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J Biol Chem. 2011 Sep 30;286(39):33729-36. doi: 10.1074/jbc.M111.291591. Epub 2011 Aug 16.

Mammalian ACSF3 protein is a malonyl-CoA synthetase that supplies the chain extender units for mitochondrial fatty acid synthesis.

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1
Children's Hospital Oakland Research Institute, Oakland, California 94609, USA.

Abstract

The objective of this study was to identify a source of intramitochondrial malonyl-CoA that could be used for de novo fatty acid synthesis in mammalian mitochondria. Because mammalian mitochondria lack an acetyl-CoA carboxylase capable of generating malonyl-CoA inside mitochondria, the possibility that malonate could act as a precursor was investigated. Although malonyl-CoA synthetases have not been identified previously in animals, interrogation of animal protein sequence databases identified candidates that exhibited sequence similarity to known prokaryotic forms. The human candidate protein ACSF3, which has a predicted N-terminal mitochondrial targeting sequence, was cloned, expressed, and characterized as a 65-kDa acyl-CoA synthetase with extremely high specificity for malonate and methylmalonate. An arginine residue implicated in malonate binding by prokaryotic malonyl-CoA synthetases was found to be positionally conserved in animal ACSF3 enzymes and essential for activity. Subcellular fractionation experiments with HEK293T cells confirmed that human ACSF3 is located exclusively in mitochondria, and RNA interference experiments verified that this enzyme is responsible for most, if not all, of the malonyl-CoA synthetase activity in the mitochondria of these cells. In conclusion, unlike fungi, which have an intramitochondrial acetyl-CoA carboxylase, animals require an alternative source of mitochondrial malonyl-CoA; the mitochondrial ACSF3 enzyme is capable of filling this role by utilizing free malonic acid as substrate.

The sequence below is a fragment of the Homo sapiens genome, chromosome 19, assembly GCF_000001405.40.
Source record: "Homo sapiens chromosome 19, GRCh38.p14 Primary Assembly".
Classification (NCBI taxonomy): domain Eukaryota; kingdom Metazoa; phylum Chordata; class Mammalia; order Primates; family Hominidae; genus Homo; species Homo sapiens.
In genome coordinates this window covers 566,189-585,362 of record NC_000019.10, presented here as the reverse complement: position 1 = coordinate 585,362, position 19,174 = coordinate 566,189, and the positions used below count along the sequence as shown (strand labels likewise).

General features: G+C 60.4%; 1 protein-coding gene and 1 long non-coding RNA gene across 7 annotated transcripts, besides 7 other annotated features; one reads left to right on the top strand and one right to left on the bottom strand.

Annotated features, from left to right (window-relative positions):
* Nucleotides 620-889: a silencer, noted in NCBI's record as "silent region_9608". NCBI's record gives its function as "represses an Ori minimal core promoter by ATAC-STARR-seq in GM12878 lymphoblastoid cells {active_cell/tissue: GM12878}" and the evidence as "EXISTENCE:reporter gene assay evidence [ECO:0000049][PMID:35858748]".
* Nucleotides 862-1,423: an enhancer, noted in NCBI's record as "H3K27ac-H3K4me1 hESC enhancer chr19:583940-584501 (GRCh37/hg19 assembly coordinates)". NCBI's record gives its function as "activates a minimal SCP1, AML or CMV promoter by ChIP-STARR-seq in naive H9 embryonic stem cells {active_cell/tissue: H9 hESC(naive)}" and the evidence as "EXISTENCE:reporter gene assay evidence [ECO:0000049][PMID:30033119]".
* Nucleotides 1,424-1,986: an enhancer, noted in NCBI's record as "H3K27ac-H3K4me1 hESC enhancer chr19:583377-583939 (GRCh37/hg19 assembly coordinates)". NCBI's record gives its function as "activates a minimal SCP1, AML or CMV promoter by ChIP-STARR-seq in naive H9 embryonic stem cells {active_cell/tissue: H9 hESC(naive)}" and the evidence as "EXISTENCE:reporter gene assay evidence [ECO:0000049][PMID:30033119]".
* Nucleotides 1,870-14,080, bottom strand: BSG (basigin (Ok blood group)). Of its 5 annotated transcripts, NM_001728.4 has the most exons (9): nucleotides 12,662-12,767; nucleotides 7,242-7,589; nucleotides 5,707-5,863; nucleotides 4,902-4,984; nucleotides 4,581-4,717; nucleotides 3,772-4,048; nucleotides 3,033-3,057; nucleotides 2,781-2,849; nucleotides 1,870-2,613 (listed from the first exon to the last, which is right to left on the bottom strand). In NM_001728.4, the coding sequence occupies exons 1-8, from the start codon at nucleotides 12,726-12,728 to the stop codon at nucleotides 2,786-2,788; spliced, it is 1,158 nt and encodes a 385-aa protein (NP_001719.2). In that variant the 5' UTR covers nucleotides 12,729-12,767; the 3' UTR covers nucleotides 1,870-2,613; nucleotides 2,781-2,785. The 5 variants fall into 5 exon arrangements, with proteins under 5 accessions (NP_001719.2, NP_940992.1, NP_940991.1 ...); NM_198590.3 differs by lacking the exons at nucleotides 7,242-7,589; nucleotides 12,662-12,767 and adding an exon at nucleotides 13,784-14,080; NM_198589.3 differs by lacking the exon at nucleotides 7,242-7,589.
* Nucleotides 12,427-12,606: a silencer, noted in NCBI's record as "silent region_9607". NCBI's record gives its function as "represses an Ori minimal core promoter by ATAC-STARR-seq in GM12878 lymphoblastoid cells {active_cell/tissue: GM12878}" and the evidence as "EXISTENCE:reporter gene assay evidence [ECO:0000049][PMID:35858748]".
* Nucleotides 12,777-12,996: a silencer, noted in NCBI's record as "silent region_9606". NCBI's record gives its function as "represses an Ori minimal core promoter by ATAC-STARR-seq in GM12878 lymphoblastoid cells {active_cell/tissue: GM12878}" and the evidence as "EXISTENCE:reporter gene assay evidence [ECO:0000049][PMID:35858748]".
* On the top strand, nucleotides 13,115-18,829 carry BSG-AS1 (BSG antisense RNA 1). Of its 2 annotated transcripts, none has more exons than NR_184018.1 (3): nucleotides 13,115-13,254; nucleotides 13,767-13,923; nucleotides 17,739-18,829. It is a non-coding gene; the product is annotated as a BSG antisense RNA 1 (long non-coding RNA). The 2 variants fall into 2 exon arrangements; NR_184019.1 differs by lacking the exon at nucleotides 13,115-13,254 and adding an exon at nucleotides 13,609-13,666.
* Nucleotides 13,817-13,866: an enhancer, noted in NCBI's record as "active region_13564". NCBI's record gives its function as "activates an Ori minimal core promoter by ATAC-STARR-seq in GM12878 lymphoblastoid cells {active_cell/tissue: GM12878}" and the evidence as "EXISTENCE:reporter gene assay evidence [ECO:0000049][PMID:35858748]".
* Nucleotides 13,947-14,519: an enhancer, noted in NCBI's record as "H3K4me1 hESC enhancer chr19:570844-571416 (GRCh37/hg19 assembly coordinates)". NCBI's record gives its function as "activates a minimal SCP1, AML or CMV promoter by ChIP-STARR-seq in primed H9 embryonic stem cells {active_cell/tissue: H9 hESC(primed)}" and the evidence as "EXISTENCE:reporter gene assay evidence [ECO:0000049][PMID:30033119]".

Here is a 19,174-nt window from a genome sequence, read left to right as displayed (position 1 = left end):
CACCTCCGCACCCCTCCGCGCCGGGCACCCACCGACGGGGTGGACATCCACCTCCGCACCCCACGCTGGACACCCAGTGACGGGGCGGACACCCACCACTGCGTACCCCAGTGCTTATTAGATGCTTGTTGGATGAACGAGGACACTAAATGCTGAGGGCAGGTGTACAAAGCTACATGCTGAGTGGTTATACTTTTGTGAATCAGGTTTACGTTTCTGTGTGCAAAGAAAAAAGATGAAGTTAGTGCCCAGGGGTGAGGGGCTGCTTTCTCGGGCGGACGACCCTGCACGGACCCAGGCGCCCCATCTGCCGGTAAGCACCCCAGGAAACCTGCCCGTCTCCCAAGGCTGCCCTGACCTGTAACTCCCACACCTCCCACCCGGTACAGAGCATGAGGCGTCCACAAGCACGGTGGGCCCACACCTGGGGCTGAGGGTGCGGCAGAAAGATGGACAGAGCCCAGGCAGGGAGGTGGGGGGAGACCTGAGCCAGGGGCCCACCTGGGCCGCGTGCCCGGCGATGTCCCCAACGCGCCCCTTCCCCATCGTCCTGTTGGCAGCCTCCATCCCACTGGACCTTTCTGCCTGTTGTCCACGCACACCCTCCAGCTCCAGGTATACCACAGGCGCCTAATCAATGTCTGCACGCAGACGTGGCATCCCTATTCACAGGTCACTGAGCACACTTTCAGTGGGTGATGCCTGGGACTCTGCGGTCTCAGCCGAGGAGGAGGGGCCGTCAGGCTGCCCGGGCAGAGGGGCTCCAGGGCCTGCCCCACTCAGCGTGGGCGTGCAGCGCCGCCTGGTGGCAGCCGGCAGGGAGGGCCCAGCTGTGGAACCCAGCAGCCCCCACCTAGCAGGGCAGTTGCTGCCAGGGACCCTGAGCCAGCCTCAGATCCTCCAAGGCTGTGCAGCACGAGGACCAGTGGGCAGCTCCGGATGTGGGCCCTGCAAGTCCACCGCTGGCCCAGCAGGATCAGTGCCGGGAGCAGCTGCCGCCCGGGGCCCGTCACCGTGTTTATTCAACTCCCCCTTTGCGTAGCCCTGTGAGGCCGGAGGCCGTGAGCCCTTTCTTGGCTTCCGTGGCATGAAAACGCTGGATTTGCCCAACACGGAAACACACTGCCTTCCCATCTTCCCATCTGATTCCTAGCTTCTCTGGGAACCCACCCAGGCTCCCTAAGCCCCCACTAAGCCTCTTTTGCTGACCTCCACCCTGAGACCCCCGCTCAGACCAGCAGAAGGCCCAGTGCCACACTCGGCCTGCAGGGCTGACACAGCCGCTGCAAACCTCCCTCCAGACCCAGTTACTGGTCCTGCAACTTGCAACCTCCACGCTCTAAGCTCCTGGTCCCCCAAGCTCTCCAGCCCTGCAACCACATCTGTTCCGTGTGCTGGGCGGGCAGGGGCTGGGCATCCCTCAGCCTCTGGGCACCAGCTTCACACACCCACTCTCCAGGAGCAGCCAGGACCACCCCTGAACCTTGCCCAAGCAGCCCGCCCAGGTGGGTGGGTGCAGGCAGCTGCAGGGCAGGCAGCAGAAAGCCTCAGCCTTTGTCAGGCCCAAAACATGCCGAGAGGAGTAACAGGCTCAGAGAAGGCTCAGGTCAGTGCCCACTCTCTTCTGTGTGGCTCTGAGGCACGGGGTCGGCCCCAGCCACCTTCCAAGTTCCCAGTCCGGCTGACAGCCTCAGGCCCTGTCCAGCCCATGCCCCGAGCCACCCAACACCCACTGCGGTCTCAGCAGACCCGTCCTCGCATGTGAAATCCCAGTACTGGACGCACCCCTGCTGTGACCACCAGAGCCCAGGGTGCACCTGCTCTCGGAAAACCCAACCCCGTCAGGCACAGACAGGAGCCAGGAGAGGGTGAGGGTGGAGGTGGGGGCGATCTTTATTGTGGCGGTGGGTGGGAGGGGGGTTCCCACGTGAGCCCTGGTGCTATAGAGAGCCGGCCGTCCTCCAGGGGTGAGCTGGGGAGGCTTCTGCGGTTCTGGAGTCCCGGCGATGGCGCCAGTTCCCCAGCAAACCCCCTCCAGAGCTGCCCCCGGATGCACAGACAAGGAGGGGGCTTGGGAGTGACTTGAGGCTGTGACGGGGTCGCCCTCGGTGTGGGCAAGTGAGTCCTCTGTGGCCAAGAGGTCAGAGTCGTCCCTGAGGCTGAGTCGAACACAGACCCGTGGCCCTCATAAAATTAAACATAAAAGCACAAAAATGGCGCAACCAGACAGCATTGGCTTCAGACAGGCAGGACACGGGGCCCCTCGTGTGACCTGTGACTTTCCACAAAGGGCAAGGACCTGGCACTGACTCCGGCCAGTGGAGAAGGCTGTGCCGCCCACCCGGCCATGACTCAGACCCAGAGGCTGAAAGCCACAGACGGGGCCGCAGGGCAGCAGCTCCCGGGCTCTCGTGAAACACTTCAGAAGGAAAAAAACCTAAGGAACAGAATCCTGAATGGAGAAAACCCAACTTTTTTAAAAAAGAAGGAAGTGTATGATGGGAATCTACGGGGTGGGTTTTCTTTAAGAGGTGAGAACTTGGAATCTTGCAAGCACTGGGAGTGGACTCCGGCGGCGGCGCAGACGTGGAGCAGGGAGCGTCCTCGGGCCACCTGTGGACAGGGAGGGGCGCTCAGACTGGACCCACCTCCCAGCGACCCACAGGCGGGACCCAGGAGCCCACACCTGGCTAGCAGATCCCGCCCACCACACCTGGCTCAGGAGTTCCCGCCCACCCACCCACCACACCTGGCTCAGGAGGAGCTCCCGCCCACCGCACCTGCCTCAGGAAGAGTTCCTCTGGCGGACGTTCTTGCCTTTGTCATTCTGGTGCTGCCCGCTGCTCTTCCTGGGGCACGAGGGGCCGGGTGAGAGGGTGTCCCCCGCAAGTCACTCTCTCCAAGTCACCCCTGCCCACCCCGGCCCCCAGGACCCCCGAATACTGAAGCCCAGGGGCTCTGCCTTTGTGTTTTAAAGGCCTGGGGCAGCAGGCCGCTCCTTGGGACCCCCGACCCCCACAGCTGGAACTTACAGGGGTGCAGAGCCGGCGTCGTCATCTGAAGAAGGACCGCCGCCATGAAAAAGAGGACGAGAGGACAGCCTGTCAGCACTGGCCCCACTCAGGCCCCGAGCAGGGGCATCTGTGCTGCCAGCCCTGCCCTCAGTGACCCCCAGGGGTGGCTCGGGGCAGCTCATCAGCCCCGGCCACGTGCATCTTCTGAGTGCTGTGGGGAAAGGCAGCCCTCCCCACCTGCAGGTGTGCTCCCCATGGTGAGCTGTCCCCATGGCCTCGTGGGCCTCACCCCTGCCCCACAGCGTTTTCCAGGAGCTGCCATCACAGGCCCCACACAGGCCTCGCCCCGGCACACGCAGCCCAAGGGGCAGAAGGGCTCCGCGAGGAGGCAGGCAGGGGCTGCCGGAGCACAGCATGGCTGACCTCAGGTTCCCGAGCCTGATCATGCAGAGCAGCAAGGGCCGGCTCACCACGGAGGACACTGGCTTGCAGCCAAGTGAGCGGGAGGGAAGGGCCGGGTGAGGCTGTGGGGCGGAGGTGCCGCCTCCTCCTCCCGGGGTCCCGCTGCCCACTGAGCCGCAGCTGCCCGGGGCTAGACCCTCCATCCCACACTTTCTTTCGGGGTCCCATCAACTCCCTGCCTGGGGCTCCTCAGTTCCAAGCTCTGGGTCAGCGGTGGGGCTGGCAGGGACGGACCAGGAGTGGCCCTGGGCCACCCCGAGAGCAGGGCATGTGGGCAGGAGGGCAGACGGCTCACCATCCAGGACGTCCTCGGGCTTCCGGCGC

PMID:
21846720
PMCID:
PMC3190830
DOI:
10.1074/jbc.M111.291591
[Indexed for MEDLINE]
Free PMC Article
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